Ford previously partnered with German supplier ZF to offer a CVT in the Ford Five Hundred, Mercury Montego, and Ford Freestyle models between 2003 and 2008, but that partnership dissolved in 2008 when the Ohio plant producing these transmissions closed.What is the best Ford Focus engine to buy? ›
We've been impressed by 1.0-litre Ecoboost petrol that's now common across the Ford model range. The more potent 153bhp version is the one to go for if you can afford it because it betters the 123bhp engine for fuel economy and performance.
In terms of reliability, the Ford Fusion is the most dependable model in the lineup. In the highly competitive midsize car class, the Fusion achieves the same reliability rating in the J.D. Power vehicle dependability study as the Toyota Camry and the Mazda 6.
- Engine Misfire. Problem: ...
- Engine Cuts Out. Problem: ...
- Air-bag problems. Problem: ...
- Brake hose problems. Problem: ...
- Oil filler cap problemOil filler cap problem. Problem: ...
- Door latch problem. Problem: ...
- Alternator problem. Problem: ...
- Key Stuck in Ignition. Problem:
A class action has been filed against Ford Motor Company alleging that vehicles equipped with Ford's 1.5L, 1.6L, or 2.0L Ecoboost engines have a coolant leak causing engines to overheat.Does the EcoBoost engine have a timing belt or chain? ›
The Ford 1.0 litre EcoBoost engines use a Wet Belt instead of the traditional Timing belt, the main difference is that the Wet Belt runs inside the engine and a timing belt runs on the outside of the engine.Is EcoBoost worth the money? ›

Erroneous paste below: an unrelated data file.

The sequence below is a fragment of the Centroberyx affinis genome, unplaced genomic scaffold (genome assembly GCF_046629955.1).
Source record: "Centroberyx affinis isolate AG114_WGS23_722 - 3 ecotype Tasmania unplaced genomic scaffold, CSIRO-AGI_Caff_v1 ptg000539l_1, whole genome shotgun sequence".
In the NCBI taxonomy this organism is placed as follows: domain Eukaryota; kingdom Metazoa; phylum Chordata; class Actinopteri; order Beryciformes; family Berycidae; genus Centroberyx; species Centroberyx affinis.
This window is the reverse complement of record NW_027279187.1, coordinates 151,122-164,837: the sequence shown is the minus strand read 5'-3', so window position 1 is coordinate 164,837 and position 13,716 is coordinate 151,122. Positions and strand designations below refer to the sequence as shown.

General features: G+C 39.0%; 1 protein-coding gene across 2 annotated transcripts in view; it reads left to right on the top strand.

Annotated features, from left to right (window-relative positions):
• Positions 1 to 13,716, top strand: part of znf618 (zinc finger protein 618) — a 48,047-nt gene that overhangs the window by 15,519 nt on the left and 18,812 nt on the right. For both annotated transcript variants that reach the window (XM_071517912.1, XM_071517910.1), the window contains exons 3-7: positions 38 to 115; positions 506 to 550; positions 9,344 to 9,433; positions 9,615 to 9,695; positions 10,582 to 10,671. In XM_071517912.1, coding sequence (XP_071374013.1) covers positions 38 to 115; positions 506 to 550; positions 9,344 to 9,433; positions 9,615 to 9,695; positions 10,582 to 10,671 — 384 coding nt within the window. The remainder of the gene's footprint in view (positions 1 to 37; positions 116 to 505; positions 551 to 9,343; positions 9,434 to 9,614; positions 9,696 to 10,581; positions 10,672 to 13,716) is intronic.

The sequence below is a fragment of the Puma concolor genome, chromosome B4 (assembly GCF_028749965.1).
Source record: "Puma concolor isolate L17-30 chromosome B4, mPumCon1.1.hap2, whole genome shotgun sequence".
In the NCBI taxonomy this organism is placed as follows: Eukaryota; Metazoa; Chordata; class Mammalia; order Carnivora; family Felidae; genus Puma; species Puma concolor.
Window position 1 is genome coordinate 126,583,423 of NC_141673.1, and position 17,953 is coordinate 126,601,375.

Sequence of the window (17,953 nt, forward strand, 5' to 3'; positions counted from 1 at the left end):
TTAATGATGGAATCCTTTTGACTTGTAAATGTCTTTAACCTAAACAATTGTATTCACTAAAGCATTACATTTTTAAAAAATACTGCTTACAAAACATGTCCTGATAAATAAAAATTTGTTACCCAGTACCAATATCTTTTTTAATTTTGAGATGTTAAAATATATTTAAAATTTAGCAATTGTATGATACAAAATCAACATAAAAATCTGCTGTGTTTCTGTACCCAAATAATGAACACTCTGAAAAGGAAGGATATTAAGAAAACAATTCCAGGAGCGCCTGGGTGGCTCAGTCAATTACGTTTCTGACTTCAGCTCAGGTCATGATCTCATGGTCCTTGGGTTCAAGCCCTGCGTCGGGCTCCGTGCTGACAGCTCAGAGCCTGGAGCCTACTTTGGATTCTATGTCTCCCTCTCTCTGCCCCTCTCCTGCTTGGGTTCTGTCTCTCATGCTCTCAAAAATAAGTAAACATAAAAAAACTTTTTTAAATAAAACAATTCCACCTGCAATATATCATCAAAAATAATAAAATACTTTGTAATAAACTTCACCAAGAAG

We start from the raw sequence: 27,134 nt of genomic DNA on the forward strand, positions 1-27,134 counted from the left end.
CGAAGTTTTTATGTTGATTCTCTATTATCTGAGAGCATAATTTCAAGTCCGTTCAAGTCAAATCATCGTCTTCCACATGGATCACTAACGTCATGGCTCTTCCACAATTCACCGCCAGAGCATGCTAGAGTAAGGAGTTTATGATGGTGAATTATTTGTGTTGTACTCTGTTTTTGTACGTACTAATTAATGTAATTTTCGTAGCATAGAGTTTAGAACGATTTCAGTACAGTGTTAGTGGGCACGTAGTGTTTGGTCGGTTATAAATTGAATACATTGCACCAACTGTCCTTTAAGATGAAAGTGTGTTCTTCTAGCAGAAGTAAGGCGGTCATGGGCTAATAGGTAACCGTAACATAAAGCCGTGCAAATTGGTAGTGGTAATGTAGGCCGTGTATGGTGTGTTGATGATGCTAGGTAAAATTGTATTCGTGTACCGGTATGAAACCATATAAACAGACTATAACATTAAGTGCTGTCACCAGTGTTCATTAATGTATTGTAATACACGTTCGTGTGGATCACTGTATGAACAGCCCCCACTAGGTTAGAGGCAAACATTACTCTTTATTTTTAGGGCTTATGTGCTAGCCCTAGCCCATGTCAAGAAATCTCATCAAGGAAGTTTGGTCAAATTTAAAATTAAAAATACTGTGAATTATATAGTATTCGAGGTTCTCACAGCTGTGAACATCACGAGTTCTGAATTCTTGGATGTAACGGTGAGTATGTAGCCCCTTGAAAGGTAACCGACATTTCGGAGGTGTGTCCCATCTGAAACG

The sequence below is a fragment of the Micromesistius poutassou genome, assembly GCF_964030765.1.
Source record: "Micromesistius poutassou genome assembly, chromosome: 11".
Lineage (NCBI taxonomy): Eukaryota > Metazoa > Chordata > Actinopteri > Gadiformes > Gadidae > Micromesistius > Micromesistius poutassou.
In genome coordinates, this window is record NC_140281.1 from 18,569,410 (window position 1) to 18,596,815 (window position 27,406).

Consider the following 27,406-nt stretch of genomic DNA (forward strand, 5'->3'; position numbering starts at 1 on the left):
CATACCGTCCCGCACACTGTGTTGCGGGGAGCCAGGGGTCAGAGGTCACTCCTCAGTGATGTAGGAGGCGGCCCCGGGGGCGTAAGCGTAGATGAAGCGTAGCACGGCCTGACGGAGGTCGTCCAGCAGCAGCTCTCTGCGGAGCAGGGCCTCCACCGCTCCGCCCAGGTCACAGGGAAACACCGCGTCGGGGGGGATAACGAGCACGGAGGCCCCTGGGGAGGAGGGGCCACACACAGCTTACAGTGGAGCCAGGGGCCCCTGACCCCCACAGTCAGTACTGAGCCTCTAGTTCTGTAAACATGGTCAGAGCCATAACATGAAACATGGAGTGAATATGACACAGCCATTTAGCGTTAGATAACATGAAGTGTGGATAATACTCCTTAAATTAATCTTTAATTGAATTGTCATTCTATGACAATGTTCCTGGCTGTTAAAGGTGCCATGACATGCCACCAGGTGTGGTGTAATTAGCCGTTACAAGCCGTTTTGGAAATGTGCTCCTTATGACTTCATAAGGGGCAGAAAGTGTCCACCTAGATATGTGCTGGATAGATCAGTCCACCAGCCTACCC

The Ford Mustang EcoBoost is a really good car. While many still don't consider it a “real” mustang, it's still a really good performance car. As we discussed the 2.3-liter engine has proven itself with impressive performance numbers. It's quick and manages to get quickly close to the entry-level V8 Mustang offering.
What is so special about the Ford EcoBoost? ›
The EcoBoost Engine delivers powerful performance and better fuel economy than larger displacement engines. In most conventional engines, some energy is lost in the exhaust. But in the EcoBoost, the turbocharger uses the force of the exhaust to push more air into the engine, generating more power.Is EcoBoost just a turbo? ›
EcoBoost® is the name of Ford's line of turbocharged, direct-injection petrol engines that are designed to deliver greater horsepower and torque while also providing greater fuel efficiency. First produced in 2009, EcoBoost® engines now come in many varieties and power a diverse selection of Ford vehicles.How do I know if my EcoBoost turbo is bad? ›